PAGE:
• Louisiana

    Lawsuit challenges Louisiana’s online age-verification law

    Media Coalition filed a lawsuit on behalf of some of its members and Louisiana booksellers and publisher challenging a law that required websites to age-verify every internet user before providing access to material that could be deemed “harmful to minors.”

    The plaintiffs argue that the law violates the First Amendment by placing severe burdens on booksellers and publishers.
    Read the press release »

  • Foundation

    Media Coalition creates new Foundation

    Media Coalition, the trade association which has been fighting to preserve freedom of speech since 1973, has created the Media Coalition Foundation.

    The Foundation will offer individuals and others the opportunity to make tax-deductible contributions to help further Media Coalition’s work protecting the public’s right to access the broadest possible range of information, opinion and entertainment.

    Read the press release »

  • Alabama

    Alabama proposes hefty tax on sexual material

    H.B. 39 would impose a 40 percent tax on “harmful to minors” material, with the exception of movies rated “R” or “NC-17” by MPAA. It would also impose a second 10 percent tax on sexually oriented material not limited to “harmful to minors,” and there is no exception for movies that have been rated.

    A similar tax proposal was struck down by an Alabama court in 1980 in a challenge brought by Media Coalition.

    Read more about H.B. 39 »

MEDIA COALITION is an association that defends the First Amendment rights of producers and distributors of books, movies, magazines, recordings, home video, and video games, and defends the American public’s First Amendment right to have access to the broadest possible range of information, opinion and entertainment.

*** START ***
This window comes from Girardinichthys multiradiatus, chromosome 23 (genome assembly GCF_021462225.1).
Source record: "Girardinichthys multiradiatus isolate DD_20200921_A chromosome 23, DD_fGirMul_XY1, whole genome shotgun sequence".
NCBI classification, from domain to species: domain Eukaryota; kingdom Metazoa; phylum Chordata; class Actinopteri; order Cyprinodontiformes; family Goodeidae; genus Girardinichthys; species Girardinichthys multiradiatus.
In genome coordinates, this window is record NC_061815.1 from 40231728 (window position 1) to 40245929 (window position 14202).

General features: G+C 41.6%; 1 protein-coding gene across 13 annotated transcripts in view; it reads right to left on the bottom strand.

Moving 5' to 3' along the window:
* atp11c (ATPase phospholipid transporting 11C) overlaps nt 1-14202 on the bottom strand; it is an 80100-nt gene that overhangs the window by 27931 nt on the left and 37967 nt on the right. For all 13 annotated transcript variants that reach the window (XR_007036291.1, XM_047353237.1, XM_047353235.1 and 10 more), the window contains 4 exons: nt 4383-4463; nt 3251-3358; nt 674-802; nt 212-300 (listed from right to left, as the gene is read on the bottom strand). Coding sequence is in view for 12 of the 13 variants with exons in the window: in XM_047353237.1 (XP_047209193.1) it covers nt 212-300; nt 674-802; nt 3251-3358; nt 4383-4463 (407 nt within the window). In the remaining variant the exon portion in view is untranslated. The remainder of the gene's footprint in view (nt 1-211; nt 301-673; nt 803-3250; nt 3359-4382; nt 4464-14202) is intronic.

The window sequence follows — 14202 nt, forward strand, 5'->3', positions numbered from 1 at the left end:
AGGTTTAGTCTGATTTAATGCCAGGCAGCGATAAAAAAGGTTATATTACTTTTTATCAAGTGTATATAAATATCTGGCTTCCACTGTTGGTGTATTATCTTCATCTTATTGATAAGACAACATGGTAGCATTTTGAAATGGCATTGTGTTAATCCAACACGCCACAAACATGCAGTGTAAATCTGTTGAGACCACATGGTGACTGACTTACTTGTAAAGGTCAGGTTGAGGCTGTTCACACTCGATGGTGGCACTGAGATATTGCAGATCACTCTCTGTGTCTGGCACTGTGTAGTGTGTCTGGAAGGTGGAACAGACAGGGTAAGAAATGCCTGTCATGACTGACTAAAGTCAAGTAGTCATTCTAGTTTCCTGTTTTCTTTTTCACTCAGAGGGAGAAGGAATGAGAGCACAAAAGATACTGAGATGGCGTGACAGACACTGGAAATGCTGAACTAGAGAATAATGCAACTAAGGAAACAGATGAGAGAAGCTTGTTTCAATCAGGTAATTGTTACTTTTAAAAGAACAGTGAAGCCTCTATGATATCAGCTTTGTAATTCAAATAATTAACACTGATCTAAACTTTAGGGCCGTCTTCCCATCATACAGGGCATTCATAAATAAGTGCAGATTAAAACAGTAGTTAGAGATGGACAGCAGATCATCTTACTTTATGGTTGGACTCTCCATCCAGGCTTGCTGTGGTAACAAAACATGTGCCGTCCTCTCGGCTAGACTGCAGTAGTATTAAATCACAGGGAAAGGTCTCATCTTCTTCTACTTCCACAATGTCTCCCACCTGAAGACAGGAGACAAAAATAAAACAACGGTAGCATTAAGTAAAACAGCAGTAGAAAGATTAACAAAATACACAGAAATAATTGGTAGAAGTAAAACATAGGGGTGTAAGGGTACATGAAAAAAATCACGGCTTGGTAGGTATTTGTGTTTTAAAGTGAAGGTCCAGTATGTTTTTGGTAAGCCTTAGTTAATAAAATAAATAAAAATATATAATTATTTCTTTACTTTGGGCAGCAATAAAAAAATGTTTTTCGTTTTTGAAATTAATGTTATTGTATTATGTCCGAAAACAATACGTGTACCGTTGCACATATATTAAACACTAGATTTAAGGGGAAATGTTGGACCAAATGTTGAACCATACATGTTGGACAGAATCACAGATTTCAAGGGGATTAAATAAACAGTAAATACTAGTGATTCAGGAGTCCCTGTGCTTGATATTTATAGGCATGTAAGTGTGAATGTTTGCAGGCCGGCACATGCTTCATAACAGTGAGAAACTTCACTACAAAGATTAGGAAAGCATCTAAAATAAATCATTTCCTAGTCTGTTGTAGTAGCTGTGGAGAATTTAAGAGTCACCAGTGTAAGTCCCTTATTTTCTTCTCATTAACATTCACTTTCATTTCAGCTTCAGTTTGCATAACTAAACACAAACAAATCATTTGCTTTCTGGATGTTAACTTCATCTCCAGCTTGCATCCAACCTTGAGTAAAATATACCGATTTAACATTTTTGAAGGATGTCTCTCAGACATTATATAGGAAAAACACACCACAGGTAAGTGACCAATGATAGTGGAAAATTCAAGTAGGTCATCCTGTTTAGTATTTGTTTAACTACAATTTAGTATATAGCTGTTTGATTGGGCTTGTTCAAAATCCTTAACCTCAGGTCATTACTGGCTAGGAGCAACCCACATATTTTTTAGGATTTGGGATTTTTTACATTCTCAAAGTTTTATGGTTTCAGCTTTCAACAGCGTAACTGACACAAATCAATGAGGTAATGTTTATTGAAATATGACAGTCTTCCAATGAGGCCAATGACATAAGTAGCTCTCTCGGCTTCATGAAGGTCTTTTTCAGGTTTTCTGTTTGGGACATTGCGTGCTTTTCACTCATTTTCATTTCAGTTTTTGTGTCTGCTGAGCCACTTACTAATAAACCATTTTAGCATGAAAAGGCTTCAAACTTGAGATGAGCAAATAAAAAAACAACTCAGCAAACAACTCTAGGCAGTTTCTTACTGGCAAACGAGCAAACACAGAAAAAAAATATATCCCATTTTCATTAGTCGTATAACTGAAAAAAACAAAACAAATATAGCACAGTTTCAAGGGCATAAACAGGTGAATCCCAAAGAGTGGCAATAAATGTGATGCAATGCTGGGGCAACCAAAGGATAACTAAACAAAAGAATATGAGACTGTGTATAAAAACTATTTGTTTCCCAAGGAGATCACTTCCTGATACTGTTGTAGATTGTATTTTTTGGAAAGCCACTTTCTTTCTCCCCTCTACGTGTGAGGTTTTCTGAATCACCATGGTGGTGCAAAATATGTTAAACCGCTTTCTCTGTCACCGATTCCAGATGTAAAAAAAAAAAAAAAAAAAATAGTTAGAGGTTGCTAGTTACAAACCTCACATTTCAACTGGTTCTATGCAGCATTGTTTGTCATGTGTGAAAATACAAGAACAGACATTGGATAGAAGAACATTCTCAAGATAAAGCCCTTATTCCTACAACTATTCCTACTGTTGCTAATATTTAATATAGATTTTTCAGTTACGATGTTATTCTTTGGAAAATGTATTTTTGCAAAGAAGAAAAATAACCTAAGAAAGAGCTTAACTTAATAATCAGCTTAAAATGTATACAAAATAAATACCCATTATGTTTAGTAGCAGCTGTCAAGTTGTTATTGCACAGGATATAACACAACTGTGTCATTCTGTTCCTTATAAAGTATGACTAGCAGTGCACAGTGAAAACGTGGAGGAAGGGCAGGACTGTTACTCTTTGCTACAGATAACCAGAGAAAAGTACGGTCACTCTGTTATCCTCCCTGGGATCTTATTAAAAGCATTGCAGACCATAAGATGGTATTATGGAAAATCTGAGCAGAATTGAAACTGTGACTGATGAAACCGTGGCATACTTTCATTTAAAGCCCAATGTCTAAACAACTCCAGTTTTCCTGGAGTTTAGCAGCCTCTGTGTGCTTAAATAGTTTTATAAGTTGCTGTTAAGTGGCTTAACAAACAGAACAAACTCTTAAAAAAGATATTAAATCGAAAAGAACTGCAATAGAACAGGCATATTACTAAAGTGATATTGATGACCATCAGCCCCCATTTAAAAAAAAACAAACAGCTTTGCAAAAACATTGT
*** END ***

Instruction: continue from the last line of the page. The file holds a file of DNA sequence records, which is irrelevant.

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Antigone Books v. Brnovich: Federal court permanently blocks enforcement of Arizona law


U.S. District Judge Susan Bolton signed an order permanently ordering Arizona prosecutors to halt enforcement of the state’s nude photo law. The order approved a joint final settlement between the booksellers, librarians, publishers and media organizations who challenged the law and the Arizona attorney general. The order resolved all the claims in the lawsuit and stated that the plaintiffs are entitled to attorneys’ fees.

Read more about the case »

Delaware S.B. 68: Bill would ban marketing of First Amendment-protected material to minors

DelawareSenate Bill 68 would bar websites directed to minors from advertising a range of products and services, as well as bar websites that has actual knowledge that a minor is on the website from advertising to that minor. Among the goods and services that may not be advertised is material that fits the three prongs of the Miller/Ginsberg test for “harmful to minors” material. However, the bill does not limit it to material with sexual content, which means that it could apply to content — such as violent material — fully protected by the First Amendment for both adults and minors.

Read more about S.B. 68 »

California A.B. 538: Bill would require reporting of contracts for true crime stories

GoodfellasAssembly Bill 538 would require any person, organization or company that enters into a contract for “the sale of the story of a crime for which the offender was convicted” with a person convicted of specified crimes to report it to the Office of Survivor Rights and Services. Though this bill does not require that the profits from the story be given to the victims as so-called “Son of Sam” legislation does, it still places a financial burden on both the convicted individual and publishers and creators of true crime material. The bill would discourage publishers, authors, filmmakers and musicians from pursuing sensitive subjects.

Read more about A.B. 538 »

Support Media Coalition’s Work to Protect Free Speech

Help defend the First Amendment by making a contribution to Media Coalition Foundation. The Foundation builds upon Media Coalition’s crucial work in litigation and public education. Contributions to the Foundation are tax deductible to the fullest extent of the law.